[Musings of a Game Store Owner] Breakups

We have cut ties with vendors in the past. The reasons varied, but almost all of those reasons have come down to money. (Yeah, despite our “nice guy” reputation, we have some mercenary tendencies.)

As a rule, we don’t hack and slash a company lightly. It usually takes a progression of changes on our end along with choices that hit our pocketbook pretty heavily.

The first company we have separated from was a small indie distributor. This company was a great resource for us when we were a TINY, TINY game store; with just a couple hundred dollars available every two to three weeks for orders. Their order minimum for free shipping was low, and they carried a lot of the weird, hard to find, off-the-wall stuff our burgeoning customer base wanted.

We used them off and on for quite a while. We were happy with their service, and they even offered a limited selection of the more “mainstream” stuff that went on our shelves. Then, a crazy thing happened.

Our business grew.

With our business growing, the demand for product changed, and the budget we set aside for orders increased. It started to make sense for us to use a larger scale distributor more often, in order to get access to a wider variety of products along with a MUCH larger discount.

We didn’t make the switch over to the larger distributor overnight. It was a gradual  change, with the larger company actively working to partner with us in ways to help us continue our growth. They asked good questions and offered excellent specials in order to collaborate with us in ways that made our dollars work smarter, not harder.

The smaller company went through an ownership or management change around this time, and the relationships we had with them dissolved along with the staff. We  certainly know how to call a vendor up, and did so; but the staff had no idea who we were or what we were doing with out business. That combined with better service and larger discounts on a greater selection made the choice much less difficult than others we’ve made.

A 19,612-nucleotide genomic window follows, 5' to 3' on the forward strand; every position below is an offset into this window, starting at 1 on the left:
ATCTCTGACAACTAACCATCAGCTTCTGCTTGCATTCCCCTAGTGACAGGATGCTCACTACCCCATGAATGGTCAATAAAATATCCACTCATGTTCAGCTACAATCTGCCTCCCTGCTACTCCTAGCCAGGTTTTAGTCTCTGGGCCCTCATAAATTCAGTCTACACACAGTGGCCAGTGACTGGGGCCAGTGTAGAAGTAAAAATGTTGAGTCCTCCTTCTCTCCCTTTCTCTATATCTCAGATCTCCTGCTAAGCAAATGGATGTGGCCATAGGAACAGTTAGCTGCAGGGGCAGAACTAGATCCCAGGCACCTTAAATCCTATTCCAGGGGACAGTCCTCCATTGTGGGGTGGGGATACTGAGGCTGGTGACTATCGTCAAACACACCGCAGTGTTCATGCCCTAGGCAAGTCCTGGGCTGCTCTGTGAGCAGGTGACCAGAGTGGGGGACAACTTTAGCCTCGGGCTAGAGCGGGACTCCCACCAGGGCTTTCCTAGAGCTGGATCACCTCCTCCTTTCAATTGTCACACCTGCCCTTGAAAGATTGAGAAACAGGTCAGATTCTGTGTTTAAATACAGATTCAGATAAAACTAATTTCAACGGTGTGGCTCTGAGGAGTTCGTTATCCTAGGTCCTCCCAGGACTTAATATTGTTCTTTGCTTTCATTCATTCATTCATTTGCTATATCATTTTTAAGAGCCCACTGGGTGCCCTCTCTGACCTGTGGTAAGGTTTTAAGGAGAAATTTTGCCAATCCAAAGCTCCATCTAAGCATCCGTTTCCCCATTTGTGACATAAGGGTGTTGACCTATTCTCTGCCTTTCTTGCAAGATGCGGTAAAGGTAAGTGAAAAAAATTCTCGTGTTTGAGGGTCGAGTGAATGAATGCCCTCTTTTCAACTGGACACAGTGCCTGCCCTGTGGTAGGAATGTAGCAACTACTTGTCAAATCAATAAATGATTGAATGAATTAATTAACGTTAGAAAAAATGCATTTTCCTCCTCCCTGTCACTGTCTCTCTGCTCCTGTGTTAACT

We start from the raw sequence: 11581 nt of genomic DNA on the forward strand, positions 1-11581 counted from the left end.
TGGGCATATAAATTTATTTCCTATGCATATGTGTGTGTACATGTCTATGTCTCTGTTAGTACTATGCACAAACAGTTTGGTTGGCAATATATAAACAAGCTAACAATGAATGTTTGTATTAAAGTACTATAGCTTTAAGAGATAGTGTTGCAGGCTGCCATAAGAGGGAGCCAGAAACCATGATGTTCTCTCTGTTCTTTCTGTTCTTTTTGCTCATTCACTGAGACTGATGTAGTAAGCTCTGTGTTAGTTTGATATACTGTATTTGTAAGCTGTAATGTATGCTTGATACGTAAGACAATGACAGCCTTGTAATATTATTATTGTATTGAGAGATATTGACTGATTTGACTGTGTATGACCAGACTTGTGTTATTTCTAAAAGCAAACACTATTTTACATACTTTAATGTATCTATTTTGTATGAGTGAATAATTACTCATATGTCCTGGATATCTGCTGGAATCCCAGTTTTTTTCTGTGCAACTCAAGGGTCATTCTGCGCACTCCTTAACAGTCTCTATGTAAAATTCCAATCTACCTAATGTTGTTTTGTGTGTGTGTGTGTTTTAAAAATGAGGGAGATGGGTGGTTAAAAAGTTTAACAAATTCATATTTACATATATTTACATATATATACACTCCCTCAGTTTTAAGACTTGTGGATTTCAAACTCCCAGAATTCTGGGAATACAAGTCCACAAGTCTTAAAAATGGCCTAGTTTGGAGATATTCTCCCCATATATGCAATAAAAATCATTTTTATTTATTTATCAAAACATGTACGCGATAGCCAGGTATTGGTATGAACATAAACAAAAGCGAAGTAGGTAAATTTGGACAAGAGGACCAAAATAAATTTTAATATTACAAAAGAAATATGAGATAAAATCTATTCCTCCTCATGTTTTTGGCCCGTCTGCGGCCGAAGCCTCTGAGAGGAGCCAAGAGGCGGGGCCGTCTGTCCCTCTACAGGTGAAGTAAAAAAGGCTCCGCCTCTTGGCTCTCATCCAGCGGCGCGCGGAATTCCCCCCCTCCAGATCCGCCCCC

Business decisions are usually driven by what makes money, but sometimes those choices are tougher than they should be because of personal involvement. TheDude and I have made plenty of choices (or delayed them) because we were too personally close to the situation, and had too much emotional attachment to the subject, product or situation. We know firsthand those emotionally driven choices don’t benefit our customers, and we are trying to avoid them as much as possible.

It takes deliberate decision-making and active attention to an issue to be able to make clear choices about vendors to keep, products to promote, products to carry, tournaments to run, what games to put on our calendar for in-store play and much more. Sometimes, as people with personal favorites, we lose sight of that necessity; but we’re working hard to pay attention and use other people’s cues to help us along the way. We just received a letter from a loyal and dedicated customer this week asking us to consider how we promoted a certain product, and we’re taking it to heart-because the last thing we want is a breakup with a customer. 

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